Originally, the grass on the putting greens was the wide-bladed Bermuda. The greens lost speed, especially during the late 1970s, after the introduction of a healthier strain of narrow-bladed Bermuda, which thrived and grew thicker. In 1978, the greens on the par 3 course were reconstructed with bentgrass, a narrow-bladed species that could be mowed shorter, eliminating grain. After this test run, the greens on the main course were replaced with bentgrass in time for the 1981 Masters. The bentgrass resulted in significantly faster putting surfaces, which has required a reduction in some of the contours of the greens over time.
Just before the 1975 tournament, the common beige sand in the bunkers was replaced with the now-signature white feldspar. It is a quartz derivative of the mining of feldspar and is shipped in from North Carolina.
In 2019, the fifth hole was lengthened from 455 yards to 495 yards with two new gaping bunkers on the left side of the fairway.
The Masters has the smallest field of the major championships, with 90-100 players. Unlike other majors, there are no alternates or qualifying tournaments. It is an invitational event, with invitations largely issued on an automatic basis to players who meet published criteria. The top 50 players in the Official World Golf Ranking are all invited.
Past champions are always eligible, but since 2002 the Augusta National Golf Club has discouraged them from continuing to participate at an advanced age. Some will later become honorary starters.
Most of the top current players will meet the criteria of multiple categories for invitation. The Masters Committee, at its discretion, can also invite any golfer not otherwise qualified, although in practice these invitations are currently reserved for international players.
Changes for the 2014 tournament include invitations now being awarded to the autumn events in the PGA Tour, which now begin the wraparound season, tightening of qualifications (top 12 plus ties from the Masters, top 4 from the U.S. Open, Open Championship, and PGA Championship), and the top 30 on the PGA Tour now referencing the season-ending points before the Tour Championship, not the former annual money list. The 2015 Masters added the winner of the newly established Latin America Amateur Championship, which effectively replaced the exemption for the United States Amateur Public Links Championship, which ended after the 2014 tournament. (The final Public Links champion played in the 2015 Masters.)
The first winner of the Masters Tournament was Horton Smith in 1934, and he repeated in 1936. The player with the most Masters victories is Jack Nicklaus, who won six times between 1963 and 1986. Tiger Woods has five wins, followed by Arnold Palmer with four, and Jimmy Demaret, Gary Player, Sam Snead, Nick Faldo, and Phil Mickelson have three titles to their name. Player was the tournament's first overseas winner with his first victory in 1961. Two-time champions include Byron Nelson, Ben Hogan, Tom Watson, Seve Ballesteros, Bernhard Langer, Ben Crenshaw, José María Olazábal, and Bubba Watson.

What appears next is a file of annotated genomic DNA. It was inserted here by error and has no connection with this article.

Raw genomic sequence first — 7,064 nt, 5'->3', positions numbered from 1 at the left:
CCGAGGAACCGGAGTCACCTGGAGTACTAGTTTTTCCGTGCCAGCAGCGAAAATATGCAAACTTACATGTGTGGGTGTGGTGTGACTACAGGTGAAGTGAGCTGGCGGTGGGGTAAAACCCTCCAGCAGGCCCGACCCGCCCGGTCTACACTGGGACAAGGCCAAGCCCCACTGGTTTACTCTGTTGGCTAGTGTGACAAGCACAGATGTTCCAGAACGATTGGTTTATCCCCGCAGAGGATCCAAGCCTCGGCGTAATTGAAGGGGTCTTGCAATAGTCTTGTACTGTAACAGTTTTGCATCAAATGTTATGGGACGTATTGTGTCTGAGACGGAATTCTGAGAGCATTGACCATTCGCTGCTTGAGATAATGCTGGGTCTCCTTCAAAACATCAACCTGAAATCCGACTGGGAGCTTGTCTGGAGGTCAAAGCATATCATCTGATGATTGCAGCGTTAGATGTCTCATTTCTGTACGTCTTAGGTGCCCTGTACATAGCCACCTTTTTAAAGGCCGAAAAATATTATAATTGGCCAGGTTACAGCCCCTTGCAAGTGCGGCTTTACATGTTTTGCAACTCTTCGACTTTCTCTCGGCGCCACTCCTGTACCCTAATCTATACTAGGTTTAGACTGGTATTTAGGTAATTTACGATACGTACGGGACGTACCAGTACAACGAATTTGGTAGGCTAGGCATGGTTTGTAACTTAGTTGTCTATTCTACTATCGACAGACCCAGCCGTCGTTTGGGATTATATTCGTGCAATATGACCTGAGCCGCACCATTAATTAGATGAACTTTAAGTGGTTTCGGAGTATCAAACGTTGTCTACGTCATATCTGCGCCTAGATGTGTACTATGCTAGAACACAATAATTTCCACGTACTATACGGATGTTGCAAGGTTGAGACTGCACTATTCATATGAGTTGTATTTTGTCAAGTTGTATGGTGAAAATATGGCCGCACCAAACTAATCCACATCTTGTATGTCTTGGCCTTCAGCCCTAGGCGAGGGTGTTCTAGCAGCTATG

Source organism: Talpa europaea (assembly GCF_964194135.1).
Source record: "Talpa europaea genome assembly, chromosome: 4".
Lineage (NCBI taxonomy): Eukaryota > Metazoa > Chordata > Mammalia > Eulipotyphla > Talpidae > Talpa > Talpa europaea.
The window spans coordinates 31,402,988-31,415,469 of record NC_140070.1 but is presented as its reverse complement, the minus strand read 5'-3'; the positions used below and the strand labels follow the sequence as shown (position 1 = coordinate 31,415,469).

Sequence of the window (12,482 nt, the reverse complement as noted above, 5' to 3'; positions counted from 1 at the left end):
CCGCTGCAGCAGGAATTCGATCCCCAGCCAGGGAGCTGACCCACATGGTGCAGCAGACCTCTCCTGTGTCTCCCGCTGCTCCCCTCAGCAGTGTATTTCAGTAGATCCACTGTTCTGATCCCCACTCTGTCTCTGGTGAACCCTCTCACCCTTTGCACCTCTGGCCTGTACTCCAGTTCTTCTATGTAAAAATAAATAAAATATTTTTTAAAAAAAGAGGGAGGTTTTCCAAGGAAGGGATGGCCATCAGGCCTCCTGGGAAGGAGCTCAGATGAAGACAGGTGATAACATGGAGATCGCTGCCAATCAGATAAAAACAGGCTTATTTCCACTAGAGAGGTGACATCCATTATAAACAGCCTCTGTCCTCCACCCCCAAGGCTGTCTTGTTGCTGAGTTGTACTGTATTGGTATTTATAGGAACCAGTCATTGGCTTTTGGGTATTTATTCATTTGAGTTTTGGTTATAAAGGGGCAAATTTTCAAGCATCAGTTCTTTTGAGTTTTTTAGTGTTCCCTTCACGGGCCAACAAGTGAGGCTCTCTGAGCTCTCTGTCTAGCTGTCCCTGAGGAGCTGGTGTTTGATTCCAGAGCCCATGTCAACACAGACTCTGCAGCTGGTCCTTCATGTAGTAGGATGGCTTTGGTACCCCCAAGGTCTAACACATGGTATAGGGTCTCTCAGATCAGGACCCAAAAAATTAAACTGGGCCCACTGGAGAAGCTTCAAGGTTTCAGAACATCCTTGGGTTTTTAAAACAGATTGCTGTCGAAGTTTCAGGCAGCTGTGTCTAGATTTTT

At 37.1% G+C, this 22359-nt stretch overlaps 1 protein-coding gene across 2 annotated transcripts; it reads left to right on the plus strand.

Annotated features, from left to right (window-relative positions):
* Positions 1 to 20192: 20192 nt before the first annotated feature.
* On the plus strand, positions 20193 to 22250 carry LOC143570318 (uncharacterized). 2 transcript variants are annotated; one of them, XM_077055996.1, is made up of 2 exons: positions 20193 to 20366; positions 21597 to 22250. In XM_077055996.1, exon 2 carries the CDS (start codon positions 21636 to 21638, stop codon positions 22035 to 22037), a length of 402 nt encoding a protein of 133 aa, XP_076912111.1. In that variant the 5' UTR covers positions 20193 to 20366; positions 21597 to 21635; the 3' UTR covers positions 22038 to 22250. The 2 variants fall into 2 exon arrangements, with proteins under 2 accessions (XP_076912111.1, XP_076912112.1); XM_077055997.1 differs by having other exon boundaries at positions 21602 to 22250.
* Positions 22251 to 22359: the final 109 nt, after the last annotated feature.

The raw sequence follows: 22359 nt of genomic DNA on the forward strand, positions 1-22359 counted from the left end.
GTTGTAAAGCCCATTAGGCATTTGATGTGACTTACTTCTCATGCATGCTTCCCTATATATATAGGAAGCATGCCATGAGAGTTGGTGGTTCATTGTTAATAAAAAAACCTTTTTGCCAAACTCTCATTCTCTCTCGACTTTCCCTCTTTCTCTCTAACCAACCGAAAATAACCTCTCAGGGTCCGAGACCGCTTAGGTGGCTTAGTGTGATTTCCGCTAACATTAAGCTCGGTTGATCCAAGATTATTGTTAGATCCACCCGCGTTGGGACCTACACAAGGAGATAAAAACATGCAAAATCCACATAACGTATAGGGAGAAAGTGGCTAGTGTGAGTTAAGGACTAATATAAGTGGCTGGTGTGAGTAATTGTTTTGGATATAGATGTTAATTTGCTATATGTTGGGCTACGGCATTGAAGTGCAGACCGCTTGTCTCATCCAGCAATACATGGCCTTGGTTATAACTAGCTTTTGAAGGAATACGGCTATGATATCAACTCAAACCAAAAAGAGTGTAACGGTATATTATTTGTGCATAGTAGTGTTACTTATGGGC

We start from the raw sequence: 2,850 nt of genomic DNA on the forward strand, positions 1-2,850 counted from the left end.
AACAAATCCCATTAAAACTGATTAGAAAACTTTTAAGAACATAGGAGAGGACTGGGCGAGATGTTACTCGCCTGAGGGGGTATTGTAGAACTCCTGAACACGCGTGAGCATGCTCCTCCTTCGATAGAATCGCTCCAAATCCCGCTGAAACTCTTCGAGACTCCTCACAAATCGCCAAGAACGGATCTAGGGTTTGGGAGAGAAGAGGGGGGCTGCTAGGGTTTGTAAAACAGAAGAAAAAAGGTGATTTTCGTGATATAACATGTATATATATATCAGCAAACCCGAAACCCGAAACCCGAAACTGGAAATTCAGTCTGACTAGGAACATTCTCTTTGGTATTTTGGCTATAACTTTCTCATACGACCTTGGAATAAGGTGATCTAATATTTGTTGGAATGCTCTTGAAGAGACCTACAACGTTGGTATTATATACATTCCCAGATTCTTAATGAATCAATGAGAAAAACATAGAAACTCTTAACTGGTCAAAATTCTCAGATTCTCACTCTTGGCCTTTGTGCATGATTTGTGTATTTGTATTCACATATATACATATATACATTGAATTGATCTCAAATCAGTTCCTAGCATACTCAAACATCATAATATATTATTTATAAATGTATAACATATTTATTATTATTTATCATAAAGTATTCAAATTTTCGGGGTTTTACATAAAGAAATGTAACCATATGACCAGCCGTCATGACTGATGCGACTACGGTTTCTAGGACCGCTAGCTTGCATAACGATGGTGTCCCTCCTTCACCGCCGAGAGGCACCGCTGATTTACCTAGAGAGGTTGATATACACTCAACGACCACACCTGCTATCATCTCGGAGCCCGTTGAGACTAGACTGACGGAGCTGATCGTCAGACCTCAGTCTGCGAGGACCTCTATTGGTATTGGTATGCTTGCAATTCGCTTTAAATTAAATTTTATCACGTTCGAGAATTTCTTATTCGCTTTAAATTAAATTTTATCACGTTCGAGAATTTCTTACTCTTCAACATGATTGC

|2019||Tiger Woods (5)||United States||-13||1 stroke|| Dustin Johnson
|2018||Patrick Reed||United States||-15||1 stroke||Rickie Fowler||1,980,000|
|2017||Sergio García||Spain||-9||Playoff||Justin Rose||1,980,000|
|2016||Danny Willett||England||-5||3 strokes|| Jordan Spieth
|2015||Jordan Spieth||United States||-18||4 strokes|| Phil Mickelson
|2014||Bubba Watson (2)||United States||-8||3 strokes|| Jonas Blixt
|2013||Adam Scott||Australia||-9||Playoff||Ángel Cabrera||1,440,000|
|2012||Bubba Watson||United States||-10||Playoff||Louis Oosthuizen||1,440,000|
|2011||Charl Schwartzel||South Africa||-14||2 strokes|| Jason Day
|2010||Phil Mickelson (3)||United States||-16||3 strokes||Lee Westwood||1,350,000|
|2009||Ángel Cabrera||Argentina||-12||Playoff|| Kenny Perry
|2008||Trevor Immelman||South Africa||-8||3 strokes||Tiger Woods||1,350,000|
|2007||Zach Johnson||United States||+1||2 strokes|| Retief Goosen
|2006||Phil Mickelson (2)||United States||-7||2 strokes||Tim Clark||1,260,000|
|2005||Tiger Woods (4)||United States||-12||Playoff||Chris DiMarco||1,260,000|
|2004||Phil Mickelson||United States||-9||1 stroke||Ernie Els||1,117,000|
|2003||Mike Weir||Canada||-7||Playoff||Len Mattiace||1,080,000|
|2002||Tiger Woods (3)||United States||-12||3 strokes||Retief Goosen||1,008,000|
|2001||Tiger Woods (2)||United States||-16||2 strokes||David Duval||1,008,000|
|2000||Vijay Singh||Fiji||-10||3 strokes||Ernie Els||828,000|
|1999||José María Olazábal (2)||Spain||-8||2 strokes||Davis Love III||720,000|
|1998||Mark O'Meara||United States||-9||1 stroke|| Fred Couples
|1997||Tiger Woods||United States||-18||12 strokes||Tom Kite||486,000|
|1996||Nick Faldo (3)||England||-12||5 strokes||Greg Norman||450,000|
|1995||Ben Crenshaw (2)||United States||-14||1 stroke||Davis Love III||396,000|
|1994||José María Olazábal||Spain||-9||2 strokes||Tom Lehman||360,000|
|1993||Bernhard Langer (2)||Germany||-11||4 strokes||Chip Beck||306,000|
|1992||Fred Couples||United States||-13||2 strokes||Raymond Floyd||270,000|
|1991||Ian Woosnam||Wales||-11||1 stroke||José María Olazábal||243,000|
|1990||Nick Faldo (2)||England||-10||Playoff||Raymond Floyd||225,000|
|1989||Nick Faldo||England||-5||Playoff||Scott Hoch||200,000|
|1988||Sandy Lyle||Scotland||-7||1 stroke||Mark Calcavecchia||183,800|
|1987||Larry Mize||United States||-3||Playoff|| Seve Ballesteros
|1986||Jack Nicklaus (6)||United States||-9||1 stroke|| Tom Kite
|1985||Bernhard Langer||West Germany||-6||2 strokes|| Seve Ballesteros
|1984||Ben Crenshaw||United States||-11||2 strokes||Tom Watson||108,000|
|1983||Seve Ballesteros (2)||Spain||-8||4 strokes|| Ben Crenshaw
|1982||Craig Stadler||United States||-4||Playoff||Dan Pohl||64,000|
|1981||Tom Watson (2)||United States||-8||2 strokes|| Johnny Miller
|1980||Seve Ballesteros||Spain||-13||4 strokes|| Gibby Gilbert
|1979||Fuzzy Zoeller||United States||-8||Playoff|| Ed Sneed